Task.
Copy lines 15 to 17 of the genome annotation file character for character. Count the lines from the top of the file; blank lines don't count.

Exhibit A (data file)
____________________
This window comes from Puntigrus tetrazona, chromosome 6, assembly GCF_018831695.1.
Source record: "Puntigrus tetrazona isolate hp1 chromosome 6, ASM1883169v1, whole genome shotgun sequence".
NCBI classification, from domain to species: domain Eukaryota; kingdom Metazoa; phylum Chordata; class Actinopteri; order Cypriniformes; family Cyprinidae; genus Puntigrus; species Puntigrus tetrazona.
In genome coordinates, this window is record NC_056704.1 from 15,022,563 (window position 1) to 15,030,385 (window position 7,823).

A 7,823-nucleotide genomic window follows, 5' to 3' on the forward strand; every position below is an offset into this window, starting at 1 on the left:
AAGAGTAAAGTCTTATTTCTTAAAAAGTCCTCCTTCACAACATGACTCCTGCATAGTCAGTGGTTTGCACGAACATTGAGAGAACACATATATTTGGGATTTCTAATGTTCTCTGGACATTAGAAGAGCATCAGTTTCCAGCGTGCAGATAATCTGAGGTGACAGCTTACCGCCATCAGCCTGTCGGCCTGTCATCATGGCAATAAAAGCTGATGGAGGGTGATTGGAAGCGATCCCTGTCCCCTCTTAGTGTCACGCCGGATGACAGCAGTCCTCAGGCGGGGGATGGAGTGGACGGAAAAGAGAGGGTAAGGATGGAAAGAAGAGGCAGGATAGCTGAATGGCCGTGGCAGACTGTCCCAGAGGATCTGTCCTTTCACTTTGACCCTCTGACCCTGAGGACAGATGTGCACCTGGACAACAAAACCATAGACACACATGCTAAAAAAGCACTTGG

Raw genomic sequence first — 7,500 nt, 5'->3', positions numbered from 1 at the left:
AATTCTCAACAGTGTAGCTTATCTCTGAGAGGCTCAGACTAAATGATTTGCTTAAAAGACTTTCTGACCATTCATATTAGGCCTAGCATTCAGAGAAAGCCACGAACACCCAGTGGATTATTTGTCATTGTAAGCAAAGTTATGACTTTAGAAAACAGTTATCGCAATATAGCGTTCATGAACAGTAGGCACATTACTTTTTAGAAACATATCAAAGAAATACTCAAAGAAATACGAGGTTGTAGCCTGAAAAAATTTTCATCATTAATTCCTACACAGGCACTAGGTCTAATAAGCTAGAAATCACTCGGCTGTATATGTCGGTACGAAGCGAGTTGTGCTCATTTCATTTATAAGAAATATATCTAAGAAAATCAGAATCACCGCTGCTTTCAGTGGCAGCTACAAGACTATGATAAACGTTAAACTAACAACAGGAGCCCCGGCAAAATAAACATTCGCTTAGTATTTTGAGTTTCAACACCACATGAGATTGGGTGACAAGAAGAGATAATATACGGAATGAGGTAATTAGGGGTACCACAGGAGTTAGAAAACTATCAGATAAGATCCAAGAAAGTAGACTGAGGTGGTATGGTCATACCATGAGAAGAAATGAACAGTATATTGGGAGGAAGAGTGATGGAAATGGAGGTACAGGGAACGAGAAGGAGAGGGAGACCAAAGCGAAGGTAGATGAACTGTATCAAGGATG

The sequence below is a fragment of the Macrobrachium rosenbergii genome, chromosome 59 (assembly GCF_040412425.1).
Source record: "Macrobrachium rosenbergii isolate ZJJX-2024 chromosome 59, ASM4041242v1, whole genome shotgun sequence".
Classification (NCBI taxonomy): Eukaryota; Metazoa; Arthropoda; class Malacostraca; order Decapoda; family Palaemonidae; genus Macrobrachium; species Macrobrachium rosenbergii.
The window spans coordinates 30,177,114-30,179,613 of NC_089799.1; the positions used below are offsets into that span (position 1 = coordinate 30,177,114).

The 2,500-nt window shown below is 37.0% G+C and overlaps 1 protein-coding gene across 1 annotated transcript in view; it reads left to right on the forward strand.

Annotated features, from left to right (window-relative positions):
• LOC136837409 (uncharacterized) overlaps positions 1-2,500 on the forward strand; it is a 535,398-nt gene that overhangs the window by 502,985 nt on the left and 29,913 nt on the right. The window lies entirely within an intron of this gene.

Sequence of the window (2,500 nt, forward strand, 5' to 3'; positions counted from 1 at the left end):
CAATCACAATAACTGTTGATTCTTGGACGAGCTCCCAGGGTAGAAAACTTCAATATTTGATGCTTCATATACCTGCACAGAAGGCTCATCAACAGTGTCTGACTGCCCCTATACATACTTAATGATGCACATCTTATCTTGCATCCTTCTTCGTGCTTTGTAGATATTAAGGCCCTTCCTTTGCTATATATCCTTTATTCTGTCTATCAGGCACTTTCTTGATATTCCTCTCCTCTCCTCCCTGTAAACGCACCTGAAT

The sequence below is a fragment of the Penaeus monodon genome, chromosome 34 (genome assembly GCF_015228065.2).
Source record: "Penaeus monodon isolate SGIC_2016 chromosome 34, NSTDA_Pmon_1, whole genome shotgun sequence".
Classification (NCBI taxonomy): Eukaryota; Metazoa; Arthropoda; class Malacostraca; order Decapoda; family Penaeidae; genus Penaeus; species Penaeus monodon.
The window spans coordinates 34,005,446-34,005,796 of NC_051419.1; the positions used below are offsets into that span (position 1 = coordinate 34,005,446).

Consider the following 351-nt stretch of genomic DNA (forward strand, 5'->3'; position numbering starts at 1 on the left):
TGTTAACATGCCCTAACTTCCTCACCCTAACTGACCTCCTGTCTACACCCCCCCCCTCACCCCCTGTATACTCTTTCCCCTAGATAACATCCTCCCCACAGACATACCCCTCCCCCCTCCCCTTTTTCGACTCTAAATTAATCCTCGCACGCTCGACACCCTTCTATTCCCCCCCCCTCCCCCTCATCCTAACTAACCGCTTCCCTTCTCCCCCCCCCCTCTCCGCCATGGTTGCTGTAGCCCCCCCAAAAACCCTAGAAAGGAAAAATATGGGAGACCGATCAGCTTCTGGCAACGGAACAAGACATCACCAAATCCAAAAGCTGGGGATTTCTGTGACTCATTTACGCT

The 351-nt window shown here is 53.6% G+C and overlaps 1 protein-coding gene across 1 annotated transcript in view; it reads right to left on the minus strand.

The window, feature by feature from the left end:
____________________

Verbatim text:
• LOC136837409 (uncharacterized) overlaps positions 1-2,500 on the forward strand; it is a 535,398-nt gene that overhangs the window by 502,985 nt on the left and 29,913 nt on the right. The window lies entirely within an intron of this gene.

Sequence of the window (2,500 nt, forward strand, 5' to 3'; positions counted from 1 at the left end):
CAATCACAATAACTGTTGATTCTTGGACGAGCTCCCAGGGTAGAAAACTTCAATATTTGATGCTTCATATACCTGCACAGAAGGCTCATCAACAGTGTCTGACTGCCCCTATACATACTTAATGATGCACATCTTATCTTGCATCCTTCTTCGTGCTTTGTAGATATTAAGGCCCTTCCTTTGCTATATATCCTTTATTCTGTCTATCAGGCACTTTCTTGATATTCCTCTCCTCTCCTCCCTGTAAACGCACCTGAAT